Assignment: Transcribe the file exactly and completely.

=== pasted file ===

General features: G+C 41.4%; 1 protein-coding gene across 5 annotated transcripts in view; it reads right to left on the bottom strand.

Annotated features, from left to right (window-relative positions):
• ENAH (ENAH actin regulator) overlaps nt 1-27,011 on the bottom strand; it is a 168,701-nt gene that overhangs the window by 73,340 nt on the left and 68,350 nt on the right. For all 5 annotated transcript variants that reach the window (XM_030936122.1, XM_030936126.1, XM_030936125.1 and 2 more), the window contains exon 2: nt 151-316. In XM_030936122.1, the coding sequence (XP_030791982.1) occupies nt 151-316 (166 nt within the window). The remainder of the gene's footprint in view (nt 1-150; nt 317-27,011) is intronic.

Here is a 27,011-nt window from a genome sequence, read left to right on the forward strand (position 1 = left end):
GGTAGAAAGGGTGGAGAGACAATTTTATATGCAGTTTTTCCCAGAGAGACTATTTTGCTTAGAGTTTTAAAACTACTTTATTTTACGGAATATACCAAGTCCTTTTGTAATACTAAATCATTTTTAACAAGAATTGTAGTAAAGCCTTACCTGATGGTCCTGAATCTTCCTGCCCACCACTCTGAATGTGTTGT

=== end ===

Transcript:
General features: G+C 41.4%; 1 protein-coding gene across 5 annotated transcripts in view; it reads right to left on the bottom strand.

Annotated features, from left to right (window-relative positions):
• ENAH (ENAH actin regulator) overlaps nt 1-27,011 on the bottom strand; it is a 168,701-nt gene that overhangs the window by 73,340 nt on the left and 68,350 nt on the right. For all 5 annotated transcript variants that reach the window (XM_030936122.1, XM_030936126.1, XM_030936125.1 and 2 more), the window contains exon 2: nt 151-316. In XM_030936122.1, the coding sequence (XP_030791982.1) occupies nt 151-316 (166 nt within the window). The remainder of the gene's footprint in view (nt 1-150; nt 317-27,011) is intronic.

Here is a 27,011-nt window from a genome sequence, read left to right on the forward strand (position 1 = left end):
GGTAGAAAGGGTGGAGAGACAATTTTATATGCAGTTTTTCCCAGAGAGACTATTTTGCTTAGAGTTTTAAAACTACTTTATTTTACGGAATATACCAAGTCCTTTTGTAATACTAAATCATTTTTAACAAGAATTGTAGTAAAGCCTTACCTGATGGTCCTGAATCTTCCTGCCCACCACTCTGAATGTGTTGT